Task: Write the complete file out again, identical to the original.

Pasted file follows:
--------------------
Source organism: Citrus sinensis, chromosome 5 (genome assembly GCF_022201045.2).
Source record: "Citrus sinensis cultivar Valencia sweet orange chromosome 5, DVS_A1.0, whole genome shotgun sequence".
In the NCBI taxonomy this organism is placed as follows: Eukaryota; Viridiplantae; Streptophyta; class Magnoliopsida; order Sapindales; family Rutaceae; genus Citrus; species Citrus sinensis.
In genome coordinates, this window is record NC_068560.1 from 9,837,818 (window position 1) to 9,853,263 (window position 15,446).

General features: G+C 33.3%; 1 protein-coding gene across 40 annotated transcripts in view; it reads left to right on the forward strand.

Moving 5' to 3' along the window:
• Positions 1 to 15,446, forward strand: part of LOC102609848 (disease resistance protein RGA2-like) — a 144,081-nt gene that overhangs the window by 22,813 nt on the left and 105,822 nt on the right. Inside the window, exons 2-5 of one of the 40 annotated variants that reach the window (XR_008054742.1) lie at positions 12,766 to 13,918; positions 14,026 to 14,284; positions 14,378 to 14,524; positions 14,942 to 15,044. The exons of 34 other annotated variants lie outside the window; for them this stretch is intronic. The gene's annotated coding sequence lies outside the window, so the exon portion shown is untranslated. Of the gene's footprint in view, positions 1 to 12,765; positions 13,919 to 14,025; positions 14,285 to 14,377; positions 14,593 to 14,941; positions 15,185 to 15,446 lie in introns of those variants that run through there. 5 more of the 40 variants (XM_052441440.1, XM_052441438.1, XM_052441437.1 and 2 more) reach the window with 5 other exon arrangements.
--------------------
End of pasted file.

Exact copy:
Source organism: Citrus sinensis, chromosome 5 (genome assembly GCF_022201045.2).
Source record: "Citrus sinensis cultivar Valencia sweet orange chromosome 5, DVS_A1.0, whole genome shotgun sequence".
In the NCBI taxonomy this organism is placed as follows: Eukaryota; Viridiplantae; Streptophyta; class Magnoliopsida; order Sapindales; family Rutaceae; genus Citrus; species Citrus sinensis.
In genome coordinates, this window is record NC_068560.1 from 9,837,818 (window position 1) to 9,853,263 (window position 15,446).

General features: G+C 33.3%; 1 protein-coding gene across 40 annotated transcripts in view; it reads left to right on the forward strand.

Moving 5' to 3' along the window:
• Positions 1 to 15,446, forward strand: part of LOC102609848 (disease resistance protein RGA2-like) — a 144,081-nt gene that overhangs the window by 22,813 nt on the left and 105,822 nt on the right. Inside the window, exons 2-5 of one of the 40 annotated variants that reach the window (XR_008054742.1) lie at positions 12,766 to 13,918; positions 14,026 to 14,284; positions 14,378 to 14,524; positions 14,942 to 15,044. The exons of 34 other annotated variants lie outside the window; for them this stretch is intronic. The gene's annotated coding sequence lies outside the window, so the exon portion shown is untranslated. Of the gene's footprint in view, positions 1 to 12,765; positions 13,919 to 14,025; positions 14,285 to 14,377; positions 14,593 to 14,941; positions 15,185 to 15,446 lie in introns of those variants that run through there. 5 more of the 40 variants (XM_052441440.1, XM_052441438.1, XM_052441437.1 and 2 more) reach the window with 5 other exon arrangements.